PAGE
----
Я в php ученик, начнём с этого. Писал загрузку изображений на сервер. Сначала сам. Ничего не получалось, час за часом. Потом скопировал из мануала код, подставив свои нужные папки и файл. И всё равно ничего не пашет. Вот код:
. "фал во временной папке" выводится, вместе с ошибкой :
файл во временной папке
Warning: move_uploaded_file(/public_html/php/images1.jpg): failed to open stream: No such file or directory in /home/l31614/public_html/php/php/addfoto.php on line 13
Warning: move_uploaded_file(): Unable to move ‘/tmp/phpjmqJwF’ to ‘/public_html/php/images1.jpg’ in /home/l31614/public_html/php/php/addfoto.php on line 13
. т.е. проблема в этой строке:
. но где именно я понять не могу.
Права записи в /public_html/php/images поставил.
Problem is that i don’t get an error when uploading a file, instead this shows which should be correct:
Upload: images.jpeg Type: image/jpeg Size: 5.8603515625 kB Temp file: /tmp/phpZ67YXk Stored in: upload/images.jpeg
But no file is saved on the server.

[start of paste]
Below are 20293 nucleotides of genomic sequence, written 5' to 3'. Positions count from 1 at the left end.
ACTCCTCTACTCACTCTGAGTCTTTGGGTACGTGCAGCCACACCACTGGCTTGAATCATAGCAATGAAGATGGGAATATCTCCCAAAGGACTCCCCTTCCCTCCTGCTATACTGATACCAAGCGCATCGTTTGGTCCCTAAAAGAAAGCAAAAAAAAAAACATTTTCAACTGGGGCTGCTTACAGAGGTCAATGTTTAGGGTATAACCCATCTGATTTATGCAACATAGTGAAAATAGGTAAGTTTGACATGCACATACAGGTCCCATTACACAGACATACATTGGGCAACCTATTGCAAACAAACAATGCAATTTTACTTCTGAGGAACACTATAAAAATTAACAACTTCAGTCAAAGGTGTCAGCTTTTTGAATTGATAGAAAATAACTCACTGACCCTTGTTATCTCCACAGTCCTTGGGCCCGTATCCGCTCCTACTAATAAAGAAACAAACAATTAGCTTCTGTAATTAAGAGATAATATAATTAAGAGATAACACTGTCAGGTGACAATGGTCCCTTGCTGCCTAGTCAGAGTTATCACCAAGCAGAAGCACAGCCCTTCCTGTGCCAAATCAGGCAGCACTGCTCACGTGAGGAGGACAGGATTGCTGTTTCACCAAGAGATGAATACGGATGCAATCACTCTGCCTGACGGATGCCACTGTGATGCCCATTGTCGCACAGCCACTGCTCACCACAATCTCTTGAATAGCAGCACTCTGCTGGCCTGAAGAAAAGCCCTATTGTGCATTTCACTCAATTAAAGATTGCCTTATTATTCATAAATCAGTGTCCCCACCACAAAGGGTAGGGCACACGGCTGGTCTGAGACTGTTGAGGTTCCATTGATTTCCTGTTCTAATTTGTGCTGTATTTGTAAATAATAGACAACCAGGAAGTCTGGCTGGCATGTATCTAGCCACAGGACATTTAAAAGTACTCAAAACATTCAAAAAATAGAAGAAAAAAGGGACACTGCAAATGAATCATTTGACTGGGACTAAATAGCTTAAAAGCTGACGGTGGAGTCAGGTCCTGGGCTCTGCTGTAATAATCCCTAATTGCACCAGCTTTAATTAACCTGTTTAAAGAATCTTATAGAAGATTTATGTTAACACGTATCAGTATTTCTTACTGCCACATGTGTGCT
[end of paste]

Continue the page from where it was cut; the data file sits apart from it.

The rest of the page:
I don’t know what is wrong but I’m thinking in terms of permission, still there is a folder named upload with 777 permissions.
These php-files are hosted on a online web host so I don’t run this locally.
(PHP 4 >= 4.0.3, PHP 5, PHP 7)
move_uploaded_file — Moves an uploaded file to a new location
This function checks to ensure that the file designated by filename is a val >destination .
This sort of check is especially important if there is any chance that anything done with uploaded files could reveal their contents to the user, or even to other users on the same system.
The filename of the uploaded file.
The destination of the moved file.
Returns TRUE on success.
If filename is not a val >move_uploaded_file() will return FALSE .
If filename is a val >move_uploaded_file() will return FALSE . Additionally, a warning will be issued.
Example #1 Uploading multiple files
move_uploaded_file() is both safe mode and open_basedir aware. However, restrictions are placed only on the destination path as to allow the moving of uploaded files in which filename may conflict with such restrictions. move_uploaded_file() ensures the safety of this operation by allowing only those files uploaded through PHP to be moved.
If the destination file already exists, it will be overwritten.
- is_uploaded_file() — Tells whether the file was uploaded via HTTP POST
- rename() — Renames a file or directory
- See Handling file uploads for a simple usage example
User Contributed Notes 40 notes
Security tips you must know before use this function :